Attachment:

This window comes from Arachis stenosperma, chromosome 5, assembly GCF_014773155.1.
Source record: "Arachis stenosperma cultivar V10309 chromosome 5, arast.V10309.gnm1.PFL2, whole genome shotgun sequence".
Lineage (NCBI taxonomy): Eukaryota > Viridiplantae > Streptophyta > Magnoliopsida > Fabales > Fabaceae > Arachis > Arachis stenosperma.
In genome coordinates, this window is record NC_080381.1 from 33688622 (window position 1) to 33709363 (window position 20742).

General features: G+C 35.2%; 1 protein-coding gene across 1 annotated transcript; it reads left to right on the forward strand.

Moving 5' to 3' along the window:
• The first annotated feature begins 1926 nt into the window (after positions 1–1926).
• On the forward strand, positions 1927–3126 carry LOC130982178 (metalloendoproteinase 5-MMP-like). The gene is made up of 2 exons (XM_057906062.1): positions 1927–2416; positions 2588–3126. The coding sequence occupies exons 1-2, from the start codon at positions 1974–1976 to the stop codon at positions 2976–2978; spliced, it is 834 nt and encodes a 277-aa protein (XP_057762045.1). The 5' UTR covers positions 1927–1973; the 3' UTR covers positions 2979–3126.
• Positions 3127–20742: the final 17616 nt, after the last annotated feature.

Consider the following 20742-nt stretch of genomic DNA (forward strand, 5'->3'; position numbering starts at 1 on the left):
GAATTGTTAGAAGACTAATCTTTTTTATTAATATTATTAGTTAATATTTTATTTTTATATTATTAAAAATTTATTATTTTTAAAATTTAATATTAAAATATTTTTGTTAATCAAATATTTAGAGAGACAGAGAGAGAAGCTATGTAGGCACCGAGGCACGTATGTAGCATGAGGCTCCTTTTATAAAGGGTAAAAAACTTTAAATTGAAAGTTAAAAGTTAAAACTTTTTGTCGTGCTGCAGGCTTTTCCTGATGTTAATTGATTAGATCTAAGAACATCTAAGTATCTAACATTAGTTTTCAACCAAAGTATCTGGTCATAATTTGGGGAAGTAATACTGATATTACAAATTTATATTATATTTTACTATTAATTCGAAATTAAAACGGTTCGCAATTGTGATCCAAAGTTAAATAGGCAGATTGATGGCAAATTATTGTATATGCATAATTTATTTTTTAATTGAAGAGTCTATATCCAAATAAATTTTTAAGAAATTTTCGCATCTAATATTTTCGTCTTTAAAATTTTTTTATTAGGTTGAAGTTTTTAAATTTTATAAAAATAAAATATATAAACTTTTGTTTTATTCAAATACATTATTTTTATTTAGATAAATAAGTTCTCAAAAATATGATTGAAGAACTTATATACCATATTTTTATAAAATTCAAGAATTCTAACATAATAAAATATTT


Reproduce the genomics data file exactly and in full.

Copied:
This window comes from Arachis stenosperma, chromosome 5, assembly GCF_014773155.1.
Source record: "Arachis stenosperma cultivar V10309 chromosome 5, arast.V10309.gnm1.PFL2, whole genome shotgun sequence".
Lineage (NCBI taxonomy): Eukaryota > Viridiplantae > Streptophyta > Magnoliopsida > Fabales > Fabaceae > Arachis > Arachis stenosperma.
In genome coordinates, this window is record NC_080381.1 from 33688622 (window position 1) to 33709363 (window position 20742).

General features: G+C 35.2%; 1 protein-coding gene across 1 annotated transcript; it reads left to right on the forward strand.

Moving 5' to 3' along the window:
• The first annotated feature begins 1926 nt into the window (after positions 1–1926).
• On the forward strand, positions 1927–3126 carry LOC130982178 (metalloendoproteinase 5-MMP-like). The gene is made up of 2 exons (XM_057906062.1): positions 1927–2416; positions 2588–3126. The coding sequence occupies exons 1-2, from the start codon at positions 1974–1976 to the stop codon at positions 2976–2978; spliced, it is 834 nt and encodes a 277-aa protein (XP_057762045.1). The 5' UTR covers positions 1927–1973; the 3' UTR covers positions 2979–3126.
• Positions 3127–20742: the final 17616 nt, after the last annotated feature.

Consider the following 20742-nt stretch of genomic DNA (forward strand, 5'->3'; position numbering starts at 1 on the left):
GAATTGTTAGAAGACTAATCTTTTTTATTAATATTATTAGTTAATATTTTATTTTTATATTATTAAAAATTTATTATTTTTAAAATTTAATATTAAAATATTTTTGTTAATCAAATATTTAGAGAGACAGAGAGAGAAGCTATGTAGGCACCGAGGCACGTATGTAGCATGAGGCTCCTTTTATAAAGGGTAAAAAACTTTAAATTGAAAGTTAAAAGTTAAAACTTTTTGTCGTGCTGCAGGCTTTTCCTGATGTTAATTGATTAGATCTAAGAACATCTAAGTATCTAACATTAGTTTTCAACCAAAGTATCTGGTCATAATTTGGGGAAGTAATACTGATATTACAAATTTATATTATATTTTACTATTAATTCGAAATTAAAACGGTTCGCAATTGTGATCCAAAGTTAAATAGGCAGATTGATGGCAAATTATTGTATATGCATAATTTATTTTTTAATTGAAGAGTCTATATCCAAATAAATTTTTAAGAAATTTTCGCATCTAATATTTTCGTCTTTAAAATTTTTTTATTAGGTTGAAGTTTTTAAATTTTATAAAAATAAAATATATAAACTTTTGTTTTATTCAAATACATTATTTTTATTTAGATAAATAAGTTCTCAAAAATATGATTGAAGAACTTATATACCATATTTTTATAAAATTCAAGAATTCTAACATAATAAAATATTT